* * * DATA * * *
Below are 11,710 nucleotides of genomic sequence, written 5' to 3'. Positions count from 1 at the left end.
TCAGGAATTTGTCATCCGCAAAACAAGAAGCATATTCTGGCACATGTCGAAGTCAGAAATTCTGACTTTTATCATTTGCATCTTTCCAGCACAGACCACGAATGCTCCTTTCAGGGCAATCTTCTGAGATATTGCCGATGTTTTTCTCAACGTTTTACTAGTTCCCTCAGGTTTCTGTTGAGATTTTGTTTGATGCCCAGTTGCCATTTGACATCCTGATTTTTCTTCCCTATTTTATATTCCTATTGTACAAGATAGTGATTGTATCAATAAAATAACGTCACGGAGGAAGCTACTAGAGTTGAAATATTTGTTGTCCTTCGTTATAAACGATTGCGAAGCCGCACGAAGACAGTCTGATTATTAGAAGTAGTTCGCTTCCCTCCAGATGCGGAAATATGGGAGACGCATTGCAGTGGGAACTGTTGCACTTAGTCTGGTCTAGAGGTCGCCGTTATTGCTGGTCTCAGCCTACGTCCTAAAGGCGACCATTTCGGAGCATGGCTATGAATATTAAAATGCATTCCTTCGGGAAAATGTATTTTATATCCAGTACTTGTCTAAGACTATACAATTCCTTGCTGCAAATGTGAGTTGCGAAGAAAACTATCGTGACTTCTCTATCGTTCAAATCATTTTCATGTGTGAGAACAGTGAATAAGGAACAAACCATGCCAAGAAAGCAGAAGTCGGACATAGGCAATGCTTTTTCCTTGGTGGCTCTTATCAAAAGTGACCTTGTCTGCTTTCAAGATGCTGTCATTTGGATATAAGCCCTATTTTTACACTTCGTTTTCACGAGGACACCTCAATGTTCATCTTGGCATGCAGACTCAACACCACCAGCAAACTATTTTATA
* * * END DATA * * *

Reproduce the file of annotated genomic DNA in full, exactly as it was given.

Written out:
Below are 11,710 nucleotides of genomic sequence, written 5' to 3'. Positions count from 1 at the left end.
TCAGGAATTTGTCATCCGCAAAACAAGAAGCATATTCTGGCACATGTCGAAGTCAGAAATTCTGACTTTTATCATTTGCATCTTTCCAGCACAGACCACGAATGCTCCTTTCAGGGCAATCTTCTGAGATATTGCCGATGTTTTTCTCAACGTTTTACTAGTTCCCTCAGGTTTCTGTTGAGATTTTGTTTGATGCCCAGTTGCCATTTGACATCCTGATTTTTCTTCCCTATTTTATATTCCTATTGTACAAGATAGTGATTGTATCAATAAAATAACGTCACGGAGGAAGCTACTAGAGTTGAAATATTTGTTGTCCTTCGTTATAAACGATTGCGAAGCCGCACGAAGACAGTCTGATTATTAGAAGTAGTTCGCTTCCCTCCAGATGCGGAAATATGGGAGACGCATTGCAGTGGGAACTGTTGCACTTAGTCTGGTCTAGAGGTCGCCGTTATTGCTGGTCTCAGCCTACGTCCTAAAGGCGACCATTTCGGAGCATGGCTATGAATATTAAAATGCATTCCTTCGGGAAAATGTATTTTATATCCAGTACTTGTCTAAGACTATACAATTCCTTGCTGCAAATGTGAGTTGCGAAGAAAACTATCGTGACTTCTCTATCGTTCAAATCATTTTCATGTGTGAGAACAGTGAATAAGGAACAAACCATGCCAAGAAAGCAGAAGTCGGACATAGGCAATGCTTTTTCCTTGGTGGCTCTTATCAAAAGTGACCTTGTCTGCTTTCAAGATGCTGTCATTTGGATATAAGCCCTATTTTTACACTTCGTTTTCACGAGGACACCTCAATGTTCATCTTGGCATGCAGACTCAACACCACCAGCAAACTATTTTATA